Friday, 5 December 2008

Riparian Meanderings

In the comments for Andrew's article on the "Anglican Church in North America," I said this:
The very fact that this new "province" is allowing the ordination of women is pretty conclusive evidence that the schism has nothing to do with an attempt to remain "Catholic," however they envision that sort of experience or way of being, but a subversive chess move in what is becoming more and more every day a hurtful war waged against the some of the weakest Christians among us - gay and lesbian Christians.
Perhaps I misspoke, in that this new ecclesial body may have more in common with Rome than that for which I gave them credit, if commonality with Rome lends a more indelible Catholic credential. You see, many of the groups in the newly-forming "province" were aligned with Akinola and those of like-mind in African Anglicanism. Akinola has actively campaigned his government for more and more restrictions on homosexual people in Nigeria, a country where homosexuality is already illegal. How is this Roman? The Vatican has opposed a UN declaration against the criminalization of homosexuality, and has had to go so far as to clarify their position lest anyone think that they support the death penalty for homosexuals.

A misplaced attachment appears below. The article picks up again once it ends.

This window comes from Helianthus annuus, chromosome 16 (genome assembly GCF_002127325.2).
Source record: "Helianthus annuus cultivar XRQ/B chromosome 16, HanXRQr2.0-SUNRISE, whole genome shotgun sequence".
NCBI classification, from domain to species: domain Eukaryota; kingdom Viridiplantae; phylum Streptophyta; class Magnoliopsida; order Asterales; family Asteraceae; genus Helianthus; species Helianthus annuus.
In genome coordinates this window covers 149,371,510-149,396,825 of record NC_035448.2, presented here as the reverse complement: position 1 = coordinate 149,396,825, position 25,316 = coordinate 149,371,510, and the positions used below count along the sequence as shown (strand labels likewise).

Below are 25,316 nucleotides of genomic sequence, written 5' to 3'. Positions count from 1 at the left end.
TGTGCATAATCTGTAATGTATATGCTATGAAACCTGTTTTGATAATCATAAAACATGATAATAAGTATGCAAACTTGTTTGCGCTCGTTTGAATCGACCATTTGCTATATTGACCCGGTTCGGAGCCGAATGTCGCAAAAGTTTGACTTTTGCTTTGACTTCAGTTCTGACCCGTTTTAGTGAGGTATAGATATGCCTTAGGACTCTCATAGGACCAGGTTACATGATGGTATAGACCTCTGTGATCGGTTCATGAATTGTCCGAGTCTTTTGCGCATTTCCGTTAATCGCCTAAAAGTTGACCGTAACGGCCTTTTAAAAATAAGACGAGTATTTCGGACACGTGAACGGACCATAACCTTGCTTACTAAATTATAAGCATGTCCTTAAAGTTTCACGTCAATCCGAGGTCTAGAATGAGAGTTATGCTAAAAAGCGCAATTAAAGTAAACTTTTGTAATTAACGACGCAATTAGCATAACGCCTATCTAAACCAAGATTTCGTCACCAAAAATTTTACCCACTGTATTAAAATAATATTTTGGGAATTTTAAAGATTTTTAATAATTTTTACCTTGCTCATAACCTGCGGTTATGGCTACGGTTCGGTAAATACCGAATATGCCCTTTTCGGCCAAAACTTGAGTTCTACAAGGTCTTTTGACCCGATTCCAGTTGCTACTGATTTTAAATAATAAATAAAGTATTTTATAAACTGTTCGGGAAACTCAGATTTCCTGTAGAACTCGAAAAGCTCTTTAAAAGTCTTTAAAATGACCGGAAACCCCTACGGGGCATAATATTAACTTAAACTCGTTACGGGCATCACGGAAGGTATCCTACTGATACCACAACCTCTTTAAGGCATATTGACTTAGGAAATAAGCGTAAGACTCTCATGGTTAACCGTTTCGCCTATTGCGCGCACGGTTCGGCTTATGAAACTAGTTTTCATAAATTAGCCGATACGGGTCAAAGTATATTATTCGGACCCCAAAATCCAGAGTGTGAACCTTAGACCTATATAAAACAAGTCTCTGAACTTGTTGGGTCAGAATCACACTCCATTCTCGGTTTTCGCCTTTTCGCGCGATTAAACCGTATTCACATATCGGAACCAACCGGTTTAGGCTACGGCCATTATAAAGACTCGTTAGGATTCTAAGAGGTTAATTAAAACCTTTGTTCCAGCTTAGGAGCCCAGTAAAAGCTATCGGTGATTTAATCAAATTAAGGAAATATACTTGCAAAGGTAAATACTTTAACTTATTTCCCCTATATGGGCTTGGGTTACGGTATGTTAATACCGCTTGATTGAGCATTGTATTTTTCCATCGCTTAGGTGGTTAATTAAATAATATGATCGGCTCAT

So while this does not Catholic unity make, I presume, at least the new province is one step closer to Rome!

And let us be clear: Akinola and his crew do not object only to the consecration of Bishop Gene Robinson to the Episcopate, who is gay and partnered, but to the very right of existence of gay people. Akinola believes, and has said so, that homosexuality is a western invention and was imported into Africa from the West. How deep does this thinking go in the American churches and individuals who aligned themselves with the Nigerian Church? To what extent will the new province be influenced by these values?

Whatever, though. He wears pretty vestments.

Pax et bonum.